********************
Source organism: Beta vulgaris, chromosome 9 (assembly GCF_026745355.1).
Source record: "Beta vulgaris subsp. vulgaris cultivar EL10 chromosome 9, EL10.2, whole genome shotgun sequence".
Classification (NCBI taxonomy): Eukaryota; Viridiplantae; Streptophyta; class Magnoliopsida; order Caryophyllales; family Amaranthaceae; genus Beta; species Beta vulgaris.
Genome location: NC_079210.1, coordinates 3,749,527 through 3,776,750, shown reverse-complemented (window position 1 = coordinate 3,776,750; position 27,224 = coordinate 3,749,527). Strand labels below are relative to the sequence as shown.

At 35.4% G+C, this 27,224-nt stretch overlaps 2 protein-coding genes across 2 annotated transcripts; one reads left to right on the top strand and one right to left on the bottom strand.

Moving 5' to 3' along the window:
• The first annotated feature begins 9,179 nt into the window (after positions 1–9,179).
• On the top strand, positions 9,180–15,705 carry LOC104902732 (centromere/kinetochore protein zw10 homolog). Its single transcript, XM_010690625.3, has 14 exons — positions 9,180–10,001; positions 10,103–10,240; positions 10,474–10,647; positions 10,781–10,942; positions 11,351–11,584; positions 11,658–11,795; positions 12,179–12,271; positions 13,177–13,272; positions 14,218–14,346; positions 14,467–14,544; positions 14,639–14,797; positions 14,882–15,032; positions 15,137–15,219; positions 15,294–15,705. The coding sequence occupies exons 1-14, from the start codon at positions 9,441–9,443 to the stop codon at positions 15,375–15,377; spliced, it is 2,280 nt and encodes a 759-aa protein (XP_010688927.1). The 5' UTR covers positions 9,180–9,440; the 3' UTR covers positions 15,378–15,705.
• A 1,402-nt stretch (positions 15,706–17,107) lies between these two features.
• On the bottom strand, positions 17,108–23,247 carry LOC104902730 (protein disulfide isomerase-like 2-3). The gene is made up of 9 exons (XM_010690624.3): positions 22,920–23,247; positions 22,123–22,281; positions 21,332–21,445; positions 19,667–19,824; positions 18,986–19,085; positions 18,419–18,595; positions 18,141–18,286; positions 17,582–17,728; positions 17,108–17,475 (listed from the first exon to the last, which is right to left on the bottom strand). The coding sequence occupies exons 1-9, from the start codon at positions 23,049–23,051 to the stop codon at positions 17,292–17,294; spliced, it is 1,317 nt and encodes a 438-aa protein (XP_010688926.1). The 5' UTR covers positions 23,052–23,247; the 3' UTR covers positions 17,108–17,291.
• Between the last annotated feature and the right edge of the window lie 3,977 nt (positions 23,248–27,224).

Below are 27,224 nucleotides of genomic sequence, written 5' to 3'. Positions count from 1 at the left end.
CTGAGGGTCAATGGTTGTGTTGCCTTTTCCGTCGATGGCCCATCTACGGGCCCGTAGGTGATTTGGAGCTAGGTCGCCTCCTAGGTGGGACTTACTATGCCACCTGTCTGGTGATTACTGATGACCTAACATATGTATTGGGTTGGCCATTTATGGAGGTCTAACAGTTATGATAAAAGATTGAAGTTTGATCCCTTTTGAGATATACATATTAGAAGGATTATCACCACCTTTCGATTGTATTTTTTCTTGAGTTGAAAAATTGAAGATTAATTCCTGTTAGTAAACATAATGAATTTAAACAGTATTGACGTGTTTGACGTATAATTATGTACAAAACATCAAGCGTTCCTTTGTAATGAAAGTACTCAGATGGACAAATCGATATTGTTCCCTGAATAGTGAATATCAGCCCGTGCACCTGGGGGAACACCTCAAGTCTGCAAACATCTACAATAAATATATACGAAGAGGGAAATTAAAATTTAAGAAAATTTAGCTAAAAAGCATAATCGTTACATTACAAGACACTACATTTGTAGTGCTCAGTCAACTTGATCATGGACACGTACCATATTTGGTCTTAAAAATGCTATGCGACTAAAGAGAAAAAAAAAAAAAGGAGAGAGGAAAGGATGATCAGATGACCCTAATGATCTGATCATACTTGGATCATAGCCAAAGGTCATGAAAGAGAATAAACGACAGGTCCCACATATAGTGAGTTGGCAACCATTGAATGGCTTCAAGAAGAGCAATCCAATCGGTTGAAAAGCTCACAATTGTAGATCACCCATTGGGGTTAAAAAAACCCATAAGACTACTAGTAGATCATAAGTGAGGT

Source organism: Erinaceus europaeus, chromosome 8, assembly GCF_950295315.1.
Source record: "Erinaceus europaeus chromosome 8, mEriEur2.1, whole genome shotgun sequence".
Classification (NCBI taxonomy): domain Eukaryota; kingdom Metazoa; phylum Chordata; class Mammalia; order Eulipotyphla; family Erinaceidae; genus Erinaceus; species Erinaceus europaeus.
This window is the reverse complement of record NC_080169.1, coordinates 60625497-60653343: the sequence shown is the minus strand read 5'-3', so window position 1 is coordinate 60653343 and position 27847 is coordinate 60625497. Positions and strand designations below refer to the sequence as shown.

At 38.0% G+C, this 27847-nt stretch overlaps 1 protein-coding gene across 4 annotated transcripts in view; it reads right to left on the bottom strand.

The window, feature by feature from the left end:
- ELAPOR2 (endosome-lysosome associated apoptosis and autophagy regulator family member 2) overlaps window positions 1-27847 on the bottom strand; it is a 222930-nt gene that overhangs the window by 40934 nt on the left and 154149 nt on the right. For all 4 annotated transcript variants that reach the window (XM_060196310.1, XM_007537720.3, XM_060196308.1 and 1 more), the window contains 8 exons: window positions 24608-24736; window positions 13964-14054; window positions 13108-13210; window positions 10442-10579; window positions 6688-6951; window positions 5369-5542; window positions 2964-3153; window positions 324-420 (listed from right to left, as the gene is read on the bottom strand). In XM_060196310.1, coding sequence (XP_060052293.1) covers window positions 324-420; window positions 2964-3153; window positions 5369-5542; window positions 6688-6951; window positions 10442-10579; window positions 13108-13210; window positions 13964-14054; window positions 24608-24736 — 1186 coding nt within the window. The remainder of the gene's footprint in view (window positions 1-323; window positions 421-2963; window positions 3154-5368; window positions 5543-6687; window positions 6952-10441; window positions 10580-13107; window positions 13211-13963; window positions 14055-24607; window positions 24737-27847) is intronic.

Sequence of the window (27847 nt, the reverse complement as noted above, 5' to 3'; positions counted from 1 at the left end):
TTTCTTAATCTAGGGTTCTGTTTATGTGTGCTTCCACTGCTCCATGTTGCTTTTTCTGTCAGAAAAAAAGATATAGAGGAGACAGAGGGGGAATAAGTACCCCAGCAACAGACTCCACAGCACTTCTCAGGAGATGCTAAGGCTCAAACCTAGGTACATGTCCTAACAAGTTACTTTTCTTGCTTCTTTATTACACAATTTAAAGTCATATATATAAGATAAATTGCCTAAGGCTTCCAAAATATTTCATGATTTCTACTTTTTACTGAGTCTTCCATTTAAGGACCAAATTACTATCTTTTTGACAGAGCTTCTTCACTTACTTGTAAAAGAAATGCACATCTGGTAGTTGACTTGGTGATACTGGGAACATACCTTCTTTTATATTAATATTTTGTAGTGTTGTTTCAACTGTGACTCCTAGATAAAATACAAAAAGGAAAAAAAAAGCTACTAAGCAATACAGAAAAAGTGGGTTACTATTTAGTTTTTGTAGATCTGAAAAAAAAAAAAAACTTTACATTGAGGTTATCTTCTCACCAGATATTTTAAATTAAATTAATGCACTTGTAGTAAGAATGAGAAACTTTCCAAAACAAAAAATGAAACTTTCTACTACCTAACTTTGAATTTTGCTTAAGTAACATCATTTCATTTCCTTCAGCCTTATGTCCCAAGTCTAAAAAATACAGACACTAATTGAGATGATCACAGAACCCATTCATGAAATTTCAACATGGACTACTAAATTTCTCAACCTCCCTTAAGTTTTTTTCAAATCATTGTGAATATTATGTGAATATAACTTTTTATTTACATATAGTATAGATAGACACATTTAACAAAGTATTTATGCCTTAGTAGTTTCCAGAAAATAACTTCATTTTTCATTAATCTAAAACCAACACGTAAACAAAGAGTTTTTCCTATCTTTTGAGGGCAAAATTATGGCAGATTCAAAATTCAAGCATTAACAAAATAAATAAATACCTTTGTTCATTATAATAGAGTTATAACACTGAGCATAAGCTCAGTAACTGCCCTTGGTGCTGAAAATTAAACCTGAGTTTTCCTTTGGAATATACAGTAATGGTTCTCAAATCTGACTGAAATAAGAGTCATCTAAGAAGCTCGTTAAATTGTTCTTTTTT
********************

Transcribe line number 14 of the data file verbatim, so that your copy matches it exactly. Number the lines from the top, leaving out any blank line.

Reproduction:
Source organism: Erinaceus europaeus, chromosome 8, assembly GCF_950295315.1.